Is Patch Management as Simple as Forwarding an Email?

Is Patch Management as Simple as Forwarding an Email?

It is now a matter of public record that the cause of the Equifax breach that led to disclosure of personally identifiable information of 148 million American citizens was that a system running an open-source software known as Apache Struts was not patched. This allowed hackers to leverage the un-patched systems and extract data from this and other systems for several months without detection.

Since the Equifax Data Breach, several investigations have been announced, and some concluded. Recently, the US House of Representative Committee on Oversight and Government Reform (hereafter referred to as the “Congressional Report”) released a detailed 96-page report on the Equifax Data Breach. I, among other former and current Equifax executives, provided testimony to the Committee.

To set the scene, on October 3, Mr Richard Smith, then recently retired Chairman and Chief Executive Officer at Equifax, testified to Congress:

“Americans want to know how this happened …it appears that the breach occurred because of both human error and technology failures. These mistakes – made in the same chain of security systems designed with redundancies – allowed criminals to access over 140 million Americans’ data.”

In responding to questions after reading his prepared testimony, Mr Smith “repeatedly mentioned an individual who had failed to act on a security warning”. He stated:

  • “The human error was the individual who is responsible for communicating in the organization to apply the patch did not.”
  • “Congressman, we get notifications routinely, the IT team and Security team do, to apply [patches]. This individual as I mentioned earlier did not communicate to the right level to apply the patch.”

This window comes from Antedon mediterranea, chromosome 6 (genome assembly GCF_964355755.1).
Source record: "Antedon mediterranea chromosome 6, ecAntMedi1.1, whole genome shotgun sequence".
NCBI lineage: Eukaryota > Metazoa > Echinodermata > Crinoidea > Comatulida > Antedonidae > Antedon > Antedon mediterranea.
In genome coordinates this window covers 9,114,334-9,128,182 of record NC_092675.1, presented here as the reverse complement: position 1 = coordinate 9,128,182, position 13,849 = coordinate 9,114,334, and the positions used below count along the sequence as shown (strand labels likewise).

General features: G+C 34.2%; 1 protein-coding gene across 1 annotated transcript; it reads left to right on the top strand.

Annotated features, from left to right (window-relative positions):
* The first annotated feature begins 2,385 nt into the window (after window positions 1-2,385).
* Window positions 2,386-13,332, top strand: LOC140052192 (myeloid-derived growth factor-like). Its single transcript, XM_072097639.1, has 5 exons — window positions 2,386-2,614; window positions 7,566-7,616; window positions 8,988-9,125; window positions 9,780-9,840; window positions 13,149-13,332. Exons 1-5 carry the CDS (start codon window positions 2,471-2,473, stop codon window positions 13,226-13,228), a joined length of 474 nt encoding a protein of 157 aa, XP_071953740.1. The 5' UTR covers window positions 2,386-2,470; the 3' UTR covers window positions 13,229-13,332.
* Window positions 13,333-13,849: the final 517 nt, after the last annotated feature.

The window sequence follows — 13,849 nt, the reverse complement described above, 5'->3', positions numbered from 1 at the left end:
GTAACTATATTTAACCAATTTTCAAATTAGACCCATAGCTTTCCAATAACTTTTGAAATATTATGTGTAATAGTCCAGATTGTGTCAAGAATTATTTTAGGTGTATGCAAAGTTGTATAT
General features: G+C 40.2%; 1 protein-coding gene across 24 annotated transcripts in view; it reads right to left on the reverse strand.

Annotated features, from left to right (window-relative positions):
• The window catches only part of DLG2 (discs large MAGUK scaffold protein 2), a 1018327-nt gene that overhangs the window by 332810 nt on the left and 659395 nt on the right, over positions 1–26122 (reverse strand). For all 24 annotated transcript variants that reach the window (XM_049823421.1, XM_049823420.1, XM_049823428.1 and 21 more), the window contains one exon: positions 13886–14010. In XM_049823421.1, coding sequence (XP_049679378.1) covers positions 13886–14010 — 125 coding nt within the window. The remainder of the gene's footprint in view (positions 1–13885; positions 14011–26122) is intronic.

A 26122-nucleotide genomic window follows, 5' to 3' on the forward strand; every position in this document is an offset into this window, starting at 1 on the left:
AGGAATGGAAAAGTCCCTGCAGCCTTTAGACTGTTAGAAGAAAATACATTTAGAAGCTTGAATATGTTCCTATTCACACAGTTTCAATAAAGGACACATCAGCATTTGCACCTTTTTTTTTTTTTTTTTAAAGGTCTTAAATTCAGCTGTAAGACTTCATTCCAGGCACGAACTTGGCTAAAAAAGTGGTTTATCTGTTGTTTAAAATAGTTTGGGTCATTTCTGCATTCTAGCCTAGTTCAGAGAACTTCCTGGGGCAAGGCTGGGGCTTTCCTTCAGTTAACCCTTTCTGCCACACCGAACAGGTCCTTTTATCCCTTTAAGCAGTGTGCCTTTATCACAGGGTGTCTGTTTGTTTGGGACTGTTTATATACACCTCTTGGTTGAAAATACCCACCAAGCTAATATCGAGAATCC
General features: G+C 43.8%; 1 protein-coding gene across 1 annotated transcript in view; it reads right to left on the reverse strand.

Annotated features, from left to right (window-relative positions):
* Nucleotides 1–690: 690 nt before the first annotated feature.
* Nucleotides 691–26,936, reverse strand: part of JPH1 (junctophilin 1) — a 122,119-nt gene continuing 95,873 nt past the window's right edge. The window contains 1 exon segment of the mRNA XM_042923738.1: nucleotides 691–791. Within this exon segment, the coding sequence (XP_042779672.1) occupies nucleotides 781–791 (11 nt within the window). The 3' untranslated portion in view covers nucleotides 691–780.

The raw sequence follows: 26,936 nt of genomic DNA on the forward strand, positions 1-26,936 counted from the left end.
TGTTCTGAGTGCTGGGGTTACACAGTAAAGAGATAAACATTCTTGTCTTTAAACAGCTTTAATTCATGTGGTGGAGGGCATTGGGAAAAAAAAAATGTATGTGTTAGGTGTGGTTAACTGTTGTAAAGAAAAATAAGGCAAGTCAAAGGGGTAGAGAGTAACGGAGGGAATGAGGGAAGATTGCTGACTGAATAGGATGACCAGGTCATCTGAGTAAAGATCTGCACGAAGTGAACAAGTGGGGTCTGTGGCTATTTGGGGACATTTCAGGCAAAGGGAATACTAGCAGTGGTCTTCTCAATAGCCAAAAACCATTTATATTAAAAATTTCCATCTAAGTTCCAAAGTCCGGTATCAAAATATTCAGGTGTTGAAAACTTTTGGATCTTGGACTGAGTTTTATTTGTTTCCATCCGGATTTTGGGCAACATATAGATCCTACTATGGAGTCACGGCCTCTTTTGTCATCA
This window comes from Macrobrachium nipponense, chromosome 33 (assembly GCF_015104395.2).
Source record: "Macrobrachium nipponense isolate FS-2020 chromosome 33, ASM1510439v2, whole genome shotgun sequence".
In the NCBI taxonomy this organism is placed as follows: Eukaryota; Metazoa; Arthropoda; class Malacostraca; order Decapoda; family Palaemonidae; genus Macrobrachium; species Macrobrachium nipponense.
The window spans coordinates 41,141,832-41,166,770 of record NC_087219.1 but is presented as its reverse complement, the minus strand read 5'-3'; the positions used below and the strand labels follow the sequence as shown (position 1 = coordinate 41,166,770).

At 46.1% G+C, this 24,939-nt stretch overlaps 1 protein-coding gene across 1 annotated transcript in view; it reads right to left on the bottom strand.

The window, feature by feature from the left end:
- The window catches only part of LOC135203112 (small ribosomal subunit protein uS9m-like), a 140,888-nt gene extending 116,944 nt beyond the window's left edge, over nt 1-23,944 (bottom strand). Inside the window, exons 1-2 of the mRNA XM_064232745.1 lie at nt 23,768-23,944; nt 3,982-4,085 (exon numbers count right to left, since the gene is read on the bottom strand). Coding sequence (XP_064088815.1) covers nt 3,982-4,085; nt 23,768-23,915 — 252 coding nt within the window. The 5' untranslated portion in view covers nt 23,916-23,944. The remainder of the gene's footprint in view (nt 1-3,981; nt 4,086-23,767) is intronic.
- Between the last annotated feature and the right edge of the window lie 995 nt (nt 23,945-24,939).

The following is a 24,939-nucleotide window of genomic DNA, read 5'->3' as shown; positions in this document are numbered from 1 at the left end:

• “I described it as a human error where an individual did not ensure communication got to the right person to manually patch the application. That was subsequently followed by a technological error where a piece of equipment we use which scans the environment looking for that vulnerability did not find it.”

So is security really that simple? Should the cybersecurity of a major corporation depend on whether an email (already sent to hundreds of employees notifying about the vulnerability) gets forwarded? Would this breach have been prevented if the email originally had been sent to the proper people responsible for patching in the first instance?

Patch management is the term used to generally describe the following process:

  • An organization receives notice of a piece of code (“a patch”) to a system or application from a vendor or the open-source community
  • The impacted systems are identified and information and instructions are provided on how to patch the system
  • System owners test and install the patch
  • Feedback is provided that the system is patched

In this series of articles I will explore this topic in more detail and provide you with some key questions to ask about how your organization manages patch management.

Patch management is not glamorous. It doesn’t generate revenue or delight customers. When it is working right no one really notices. However, when it fails, and something goes wrong, the results can be devastating. Executives can end up testifying before Congress and Regulators, not to mention the risk of litigation.

Next issue: Why is Patch Management Complex?

Contact Graeme to schedule a time to speak to your Board or Executive Team.

One Comment